# Tag Info

2

This is due to the fact that the first data point pulled (for {2014,8,14}) is used to calculate the first return value, which is on {2014,8,15}. To calculate the return for {2014,8,14} the previous day is needed. In order to get matching starting dates in a reliable way, it is best to determine the starting date, e.g. firstDate={2014, 01, 05} and than ...

0

This will find the temperature at each of the weather stations:- stations = WeatherData[{"Chicago", 3}] {"C3175", "KCGX", "C8163"} WeatherData[# , "Temperature"] & /@ stations {23.3, 14., 2.8} P.S. WeatherData["Chicago", "Temperature"] 23. Works ok, but it might be more reliable to use the nearest weather station.

0

The function you are looking for already exists. It's called DateListPlot. data = WeatherData["California", "MeanTemperature", {{2013, 1, 1}, {2014, 1, 1}, "Day"}] DateListPlot@data

1

{meanhumidity, meantemp} = WeatherData["London", #, {{2007, 1, 1}, {2007, 12, 31}, "Day"}] & /@ { "MeanHumidity", "MeanTemperature"}; plotdata = Transpose[{meanhumidity[[;; -2, 2]], meantemp[[2 ;;, 2]]}]; ListPlot[plotdata, Frame -> True, FrameLabel -> {"Mean Humidity [t-1]", "Mean Temp [t]"}]

3

You did not state that you wished to avoid making additional assignments upon a System` Symbol, therefore that is a natural approach and it is possible using Unprotect since ElementData is not Locked, and it appears to work correctly here: Unprotect[ElementData]; ElementData["Carbon", "Resonance"] = 42; ElementData["Phlebotinum", "AtomicWeight"] = 666; ...

0

The Wolfram '.wdx' format was made for this. It maintains wolfram code in a file, but only code, unlike a notebook. Read up here for more info. The first two lines stay the same, then you would export the data as so: Export["smokers.wdx", table]; This creates a file in MyDocuments (if in windows, otherwise the folder above where your notebooks are ...

3

Have you tried this link? It lets you select the country and date range. After the table is displayed, I just selected the values I wanted (highlighted yellow in the picture below), and paste it to MMA using ImportString to let MMA parse it. pasted = ImportString["paste it here"]; Short[pasted, 5] Then I did some processing to remove the {, , , ..} ...

8

Download the data (csv file) from U.S. Energy Information Administration; http://www.eia.gov/countries/country-data.cfm?fips=uk data = Import[ "/Users/hanlonr/Downloads/United_Kingdom_proved_Reserves_(1980-2014).csv"];\ ListLinePlot[data[[5 ;; -6]], Frame -> True, Axes -> False, PlotRange -> All, PlotLabel -> StringReplace[data[[1, ...

2

As @Mr.Wizard asked, "...it's time for an answer, don't you think?". I forgot about this question, but after year it occurred to me to formulate an answer following @LeonidShifin suggestions: First get some test data: testData = FinancialData["GE", "Jan. 1, 2000"][[1 ;; 10]]; dataFile = "/Users/jagra/Data.test.csv"; Export[dataFile, testData, "CSV"]; ...

1

More of a long comment... You can easily write a function that will enable your end users to Import data from your custom backend. customData[param1_]:= Import[...] customData[param1_, param2_]:= Import[...] customData[param1_, param2_, param3_]:= Import[...] Using different parameter sets in your function definition can give you all the kinds of ...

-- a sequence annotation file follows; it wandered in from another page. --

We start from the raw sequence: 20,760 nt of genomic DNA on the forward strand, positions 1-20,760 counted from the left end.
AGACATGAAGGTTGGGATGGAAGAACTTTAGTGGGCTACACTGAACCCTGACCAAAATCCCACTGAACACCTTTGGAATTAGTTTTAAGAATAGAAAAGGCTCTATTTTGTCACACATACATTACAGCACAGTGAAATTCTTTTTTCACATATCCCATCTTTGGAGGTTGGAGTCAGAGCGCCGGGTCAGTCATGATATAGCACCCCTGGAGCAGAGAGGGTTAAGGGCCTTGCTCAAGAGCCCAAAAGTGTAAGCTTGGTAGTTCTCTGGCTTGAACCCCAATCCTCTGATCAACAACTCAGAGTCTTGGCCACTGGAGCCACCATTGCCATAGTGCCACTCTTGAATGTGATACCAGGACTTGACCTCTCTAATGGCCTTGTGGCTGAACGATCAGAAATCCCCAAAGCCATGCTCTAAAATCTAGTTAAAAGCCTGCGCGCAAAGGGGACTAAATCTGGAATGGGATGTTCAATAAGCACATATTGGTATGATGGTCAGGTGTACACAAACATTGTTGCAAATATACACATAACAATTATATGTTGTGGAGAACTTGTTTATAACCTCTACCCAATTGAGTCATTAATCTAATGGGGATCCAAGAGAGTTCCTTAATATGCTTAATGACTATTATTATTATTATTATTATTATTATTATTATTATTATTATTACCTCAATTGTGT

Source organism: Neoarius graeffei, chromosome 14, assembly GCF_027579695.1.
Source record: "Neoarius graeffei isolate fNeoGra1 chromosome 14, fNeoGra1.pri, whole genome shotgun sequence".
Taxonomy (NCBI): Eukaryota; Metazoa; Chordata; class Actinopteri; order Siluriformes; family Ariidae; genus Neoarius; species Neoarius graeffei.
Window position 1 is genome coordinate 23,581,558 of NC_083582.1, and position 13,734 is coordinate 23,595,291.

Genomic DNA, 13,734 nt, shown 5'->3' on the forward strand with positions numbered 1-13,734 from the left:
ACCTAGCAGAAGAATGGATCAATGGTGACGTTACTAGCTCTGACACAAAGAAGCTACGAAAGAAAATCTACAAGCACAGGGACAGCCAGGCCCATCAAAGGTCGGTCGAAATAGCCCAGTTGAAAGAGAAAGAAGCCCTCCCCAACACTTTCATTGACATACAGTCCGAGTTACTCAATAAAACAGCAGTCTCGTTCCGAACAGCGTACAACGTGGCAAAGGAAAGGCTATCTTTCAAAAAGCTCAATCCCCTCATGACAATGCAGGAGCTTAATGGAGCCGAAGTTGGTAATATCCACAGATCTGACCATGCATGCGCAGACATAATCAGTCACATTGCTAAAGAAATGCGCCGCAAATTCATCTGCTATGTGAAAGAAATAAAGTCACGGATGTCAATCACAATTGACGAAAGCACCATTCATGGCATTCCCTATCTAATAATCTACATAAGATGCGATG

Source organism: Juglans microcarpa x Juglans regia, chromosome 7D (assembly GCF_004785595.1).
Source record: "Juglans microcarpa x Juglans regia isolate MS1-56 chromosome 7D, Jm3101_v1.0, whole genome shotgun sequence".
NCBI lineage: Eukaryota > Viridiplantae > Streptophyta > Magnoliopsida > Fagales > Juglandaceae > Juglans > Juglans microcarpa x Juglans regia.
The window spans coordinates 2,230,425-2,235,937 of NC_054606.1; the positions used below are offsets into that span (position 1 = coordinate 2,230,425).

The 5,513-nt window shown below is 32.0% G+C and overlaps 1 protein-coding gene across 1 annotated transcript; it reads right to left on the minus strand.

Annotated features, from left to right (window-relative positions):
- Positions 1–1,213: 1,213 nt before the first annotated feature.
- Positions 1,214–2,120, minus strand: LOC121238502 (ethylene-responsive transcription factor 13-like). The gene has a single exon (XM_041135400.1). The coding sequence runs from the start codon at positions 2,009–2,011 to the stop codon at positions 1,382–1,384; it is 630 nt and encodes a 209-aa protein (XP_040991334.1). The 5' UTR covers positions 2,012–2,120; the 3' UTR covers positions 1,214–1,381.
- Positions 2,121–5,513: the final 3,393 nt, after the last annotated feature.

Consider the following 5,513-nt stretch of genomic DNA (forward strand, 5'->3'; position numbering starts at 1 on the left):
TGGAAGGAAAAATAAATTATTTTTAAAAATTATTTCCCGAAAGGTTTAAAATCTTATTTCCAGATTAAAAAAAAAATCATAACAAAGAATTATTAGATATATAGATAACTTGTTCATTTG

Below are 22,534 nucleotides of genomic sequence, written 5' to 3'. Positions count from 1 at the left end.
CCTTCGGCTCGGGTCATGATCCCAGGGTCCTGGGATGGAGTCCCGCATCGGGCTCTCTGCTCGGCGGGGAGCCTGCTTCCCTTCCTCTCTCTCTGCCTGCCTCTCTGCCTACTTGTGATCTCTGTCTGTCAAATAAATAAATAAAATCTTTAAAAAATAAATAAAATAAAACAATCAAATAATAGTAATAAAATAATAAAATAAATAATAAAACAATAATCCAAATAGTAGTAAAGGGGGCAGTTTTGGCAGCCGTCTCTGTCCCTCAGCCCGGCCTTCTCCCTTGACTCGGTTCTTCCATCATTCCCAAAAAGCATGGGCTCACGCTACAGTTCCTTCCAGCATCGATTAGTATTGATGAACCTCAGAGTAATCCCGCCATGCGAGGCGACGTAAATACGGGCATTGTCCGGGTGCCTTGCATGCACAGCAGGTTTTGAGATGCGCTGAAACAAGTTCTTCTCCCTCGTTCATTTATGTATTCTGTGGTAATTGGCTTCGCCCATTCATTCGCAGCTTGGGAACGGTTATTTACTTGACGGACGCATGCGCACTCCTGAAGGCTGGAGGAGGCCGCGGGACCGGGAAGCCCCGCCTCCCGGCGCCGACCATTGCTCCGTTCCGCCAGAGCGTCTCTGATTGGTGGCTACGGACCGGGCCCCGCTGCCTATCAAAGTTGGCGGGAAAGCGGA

14

This is a long comment for Nick Lariviere's answer. You can use Trace to see how lengthy the entity and quantity logic is. Version 9: Tuples@{Range@112, {"Symbol", "Group"}} // First ElementData @@ % // Trace; % // ByteCount 78336 TreeForm[%%, VertexLabeling -> False, ImageSize -> 800, AspectRatio -> 2] Version 10: ... % // ByteCount ...

18

There are system options available that should restore the old behavior for most of the currated data paclet: SetSystemOptions[SystemOptions["DataOptions"] /. True -> False] {"DataOptions" -> {"ReturnEntities" -> False, "ReturnQuantities" -> False, "UseDataWrappers" -> False}} Note that this prevents these paclets from returning ...

2

You can find entities using either GeoEntities or GeoNearest. For example: GeoEntities[$GeoLocationCity, "Airport"] Map[ {#, GeoDistance[$GeoLocation, #]}&, GeoNearest["University", \$GeoLocation, 10]]

3

Answering the first part of your question, is it possible to track the public transportation in your area. This might be possible if your public transportation system provides access to real time information. For this toy example, we'll use Portland,Oregon's resources. You can obtain an AppID for trying this out http://developer.trimet.org/ For the ...

4

For what it is worth: If you formulate the query as a Wolfram Alpha query you get WolframAlpha["male elderly population in France", {{"Result", 1}, "Content"}] So, apparently this estimate dates from 2013. As to the sources used: If you enter == at the beginning of the line you get a W|A box in which you can enter the same string ("male elderly ...

3

Referring to the documentation: CountryData["France", "MaleElderlyPopulation", "Date"] (* 2013 *) The annotation (3rd argument) provides the date and general source information is provided here.

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